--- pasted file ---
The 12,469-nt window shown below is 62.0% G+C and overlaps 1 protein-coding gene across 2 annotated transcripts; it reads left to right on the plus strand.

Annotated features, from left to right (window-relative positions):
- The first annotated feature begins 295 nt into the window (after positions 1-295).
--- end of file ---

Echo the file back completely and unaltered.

The 12,469-nt window shown below is 62.0% G+C and overlaps 1 protein-coding gene across 2 annotated transcripts; it reads left to right on the plus strand.

Annotated features, from left to right (window-relative positions):
- The first annotated feature begins 295 nt into the window (after positions 1-295).